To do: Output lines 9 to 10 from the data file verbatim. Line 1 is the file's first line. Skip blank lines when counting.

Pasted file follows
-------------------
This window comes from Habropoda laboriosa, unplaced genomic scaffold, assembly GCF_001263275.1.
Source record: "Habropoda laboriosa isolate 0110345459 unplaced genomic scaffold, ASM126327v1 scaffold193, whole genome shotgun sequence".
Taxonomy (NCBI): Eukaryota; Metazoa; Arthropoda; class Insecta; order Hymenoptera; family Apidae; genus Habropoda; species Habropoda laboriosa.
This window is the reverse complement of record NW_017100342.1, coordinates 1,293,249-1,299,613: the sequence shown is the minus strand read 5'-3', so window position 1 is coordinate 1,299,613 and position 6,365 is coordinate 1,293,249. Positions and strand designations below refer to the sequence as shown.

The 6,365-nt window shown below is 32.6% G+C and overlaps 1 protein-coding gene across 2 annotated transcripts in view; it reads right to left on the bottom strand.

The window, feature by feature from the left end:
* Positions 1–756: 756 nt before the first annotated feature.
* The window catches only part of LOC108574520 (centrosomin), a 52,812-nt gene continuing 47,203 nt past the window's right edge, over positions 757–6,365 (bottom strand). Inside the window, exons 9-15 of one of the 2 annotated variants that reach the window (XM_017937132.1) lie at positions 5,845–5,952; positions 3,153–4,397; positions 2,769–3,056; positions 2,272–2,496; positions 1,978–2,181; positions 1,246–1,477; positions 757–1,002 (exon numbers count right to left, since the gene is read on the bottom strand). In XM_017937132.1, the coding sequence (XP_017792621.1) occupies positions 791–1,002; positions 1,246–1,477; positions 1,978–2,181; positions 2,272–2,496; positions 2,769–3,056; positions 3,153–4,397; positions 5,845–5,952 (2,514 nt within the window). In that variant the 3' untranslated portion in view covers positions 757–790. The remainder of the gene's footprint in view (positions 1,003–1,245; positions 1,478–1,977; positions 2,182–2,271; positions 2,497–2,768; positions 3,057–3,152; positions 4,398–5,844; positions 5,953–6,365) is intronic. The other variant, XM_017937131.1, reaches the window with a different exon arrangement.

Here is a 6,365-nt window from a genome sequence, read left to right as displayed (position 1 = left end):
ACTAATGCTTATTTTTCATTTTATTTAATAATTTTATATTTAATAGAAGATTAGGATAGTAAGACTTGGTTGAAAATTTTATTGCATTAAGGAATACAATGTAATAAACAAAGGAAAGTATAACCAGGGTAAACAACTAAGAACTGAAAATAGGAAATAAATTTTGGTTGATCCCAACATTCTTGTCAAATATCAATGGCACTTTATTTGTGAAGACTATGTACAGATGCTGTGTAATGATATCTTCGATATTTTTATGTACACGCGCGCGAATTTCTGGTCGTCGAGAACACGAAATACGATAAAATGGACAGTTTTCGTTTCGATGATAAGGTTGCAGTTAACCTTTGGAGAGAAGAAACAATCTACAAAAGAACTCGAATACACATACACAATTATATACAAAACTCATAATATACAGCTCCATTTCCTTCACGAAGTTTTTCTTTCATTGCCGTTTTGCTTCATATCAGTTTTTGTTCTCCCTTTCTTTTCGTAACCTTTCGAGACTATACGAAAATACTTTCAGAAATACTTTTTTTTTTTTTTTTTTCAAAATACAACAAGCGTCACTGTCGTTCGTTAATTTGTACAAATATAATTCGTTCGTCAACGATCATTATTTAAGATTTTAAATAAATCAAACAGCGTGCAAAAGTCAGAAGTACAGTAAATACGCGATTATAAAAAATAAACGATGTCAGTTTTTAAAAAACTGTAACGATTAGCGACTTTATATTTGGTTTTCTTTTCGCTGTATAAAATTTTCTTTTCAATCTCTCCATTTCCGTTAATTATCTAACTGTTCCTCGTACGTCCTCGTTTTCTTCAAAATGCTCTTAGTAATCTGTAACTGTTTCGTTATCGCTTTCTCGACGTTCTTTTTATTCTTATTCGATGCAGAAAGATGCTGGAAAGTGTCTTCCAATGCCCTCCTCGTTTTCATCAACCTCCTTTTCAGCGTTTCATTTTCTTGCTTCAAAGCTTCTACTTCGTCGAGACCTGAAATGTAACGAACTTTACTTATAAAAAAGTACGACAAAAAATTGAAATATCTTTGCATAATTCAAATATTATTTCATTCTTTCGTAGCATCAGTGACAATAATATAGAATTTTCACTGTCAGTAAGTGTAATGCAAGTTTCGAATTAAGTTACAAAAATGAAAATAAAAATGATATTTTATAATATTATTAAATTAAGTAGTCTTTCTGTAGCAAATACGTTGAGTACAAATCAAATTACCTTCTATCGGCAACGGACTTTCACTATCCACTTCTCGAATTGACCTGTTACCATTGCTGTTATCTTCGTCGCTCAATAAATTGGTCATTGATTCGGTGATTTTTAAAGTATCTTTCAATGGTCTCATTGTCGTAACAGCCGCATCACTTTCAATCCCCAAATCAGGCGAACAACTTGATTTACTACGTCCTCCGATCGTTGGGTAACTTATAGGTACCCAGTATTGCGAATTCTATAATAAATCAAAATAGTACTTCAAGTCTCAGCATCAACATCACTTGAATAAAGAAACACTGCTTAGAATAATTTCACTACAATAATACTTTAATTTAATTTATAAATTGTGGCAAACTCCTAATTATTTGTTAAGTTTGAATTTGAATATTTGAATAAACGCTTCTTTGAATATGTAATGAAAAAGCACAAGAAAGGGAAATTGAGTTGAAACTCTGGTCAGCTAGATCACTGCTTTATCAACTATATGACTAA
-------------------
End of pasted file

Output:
Here is a 6,365-nt window from a genome sequence, read left to right as displayed (position 1 = left end):
ACTAATGCTTATTTTTCATTTTATTTAATAATTTTATATTTAATAGAAGATTAGGATAGTAAGACTTGGTTGAAAATTTTATTGCATTAAGGAATACAATGTAATAAACAAAGGAAAGTATAACCAGGGTAAACAACTAAGAACTGAAAATAGGAAATAAATTTTGGTTGATCCCAACATTCTTGTCAAATATCAATGGCACTTTATTTGTGAAGACTATGTACAGATGCTGTGTAATGATATCTTCGATATTTTTATGTACACGCGCGCGAATTTCTGGTCGTCGAGAACACGAAATACGATAAAATGGACAGTTTTCGTTTCGATGATAAGGTTGCAGTTAACCTTTGGAGAGAAGAAACAATCTACAAAAGAACTCGAATACACATACACAATTATATACAAAACTCATAATATACAGCTCCATTTCCTTCACGAAGTTTTTCTTTCATTGCCGTTTTGCTTCATATCAGTTTTTGTTCTCCCTTTCTTTTCGTAACCTTTCGAGACTATACGAAAATACTTTCAGAAATACTTTTTTTTTTTTTTTTTTCAAAATACAACAAGCGTCACTGTCGTTCGTTAATTTGTACAAATATAATTCGTTCGTCAACGATCATTATTTAAGATTTTAAATAAATCAAACAGCGTGCAAAAGTCAGAAGTACAGTAAATACGCGATTATAAAAAATAAACGATGTCAGTTTTTAAAAAACTGTAACGATTAGCGACTTTATATTTGGTTTTCTTTTCGCTGTATAAAATTTTCTTTTCAATCTCTCCATTTCCGTTAATTATCTAACTGTTCCTCGTACGTCCTCGTTTTCTTCAAAATGCTCTTAGTAATCTGTAACTGTTTCGTTATCGCTTTCTCGACGTTCTTTTTATTCTTATTCGATGCAGAAAGATGCTGGAAAGTGTCTTCCAATGCCCTCCTCGTTTTCATCAACCTCCTTTTCAGCGTTTCATTTTCTTGCTTCAAAGCTTCTACTTCGTCGAGACCTGAAATGTAACGAACTTTACTTATAAAAAAGTACGACAAAAAATTGAAATATCTTTGCATAATTCAAATATTATTTCATTCTTTCGTAGCATCAGTGACAATAATATAGAATTTTCACTGTCAGTAAGTGTAATGCAAGTTTCGAATTAAGTTACAAAAATGAAAATAAAAATGATATTTTATAATATTATTAAATTAAGTAGTCTTTCTGTAGCAAATACGTTGAGTACAAATCAAATTACCTTCTATCGGCAACGGACTTTCACTATCCACTTCTCGAATTGACCTGTTACCATTGCTGTTATCTTCGTCGCTCAATAAATTGGTCATTGATTCGGTGATTTTTAAAGTATCTTTCAATGGTCTCATTGTCGTAACAGCCGCATCACTTTCAATCCCCAAATCAGGCGAACAACTTGATTTACTACGTCCTCCGATCGTTGGGTAACTTATAGGTACCCAGTATTGCGAATTCTATAATAAATCAAAATAGTACTTCAAGTCTCAGCATCAACATCACTTGAATAAAGAAACACTGCTTAGAATAATTTCACTACAATAATACTTTAATTTAATTTATAAATTGTGGCAAACTCCTAATTATTTGTTAAGTTTGAATTTGAATATTTGAATAAACGCTTCTTTGAATATGTAATGAAAAAGCACAAGAAAGGGAAATTGAGTTGAAACTCTGGTCAGCTAGATCACTGCTTTATCAACTATATGACTAA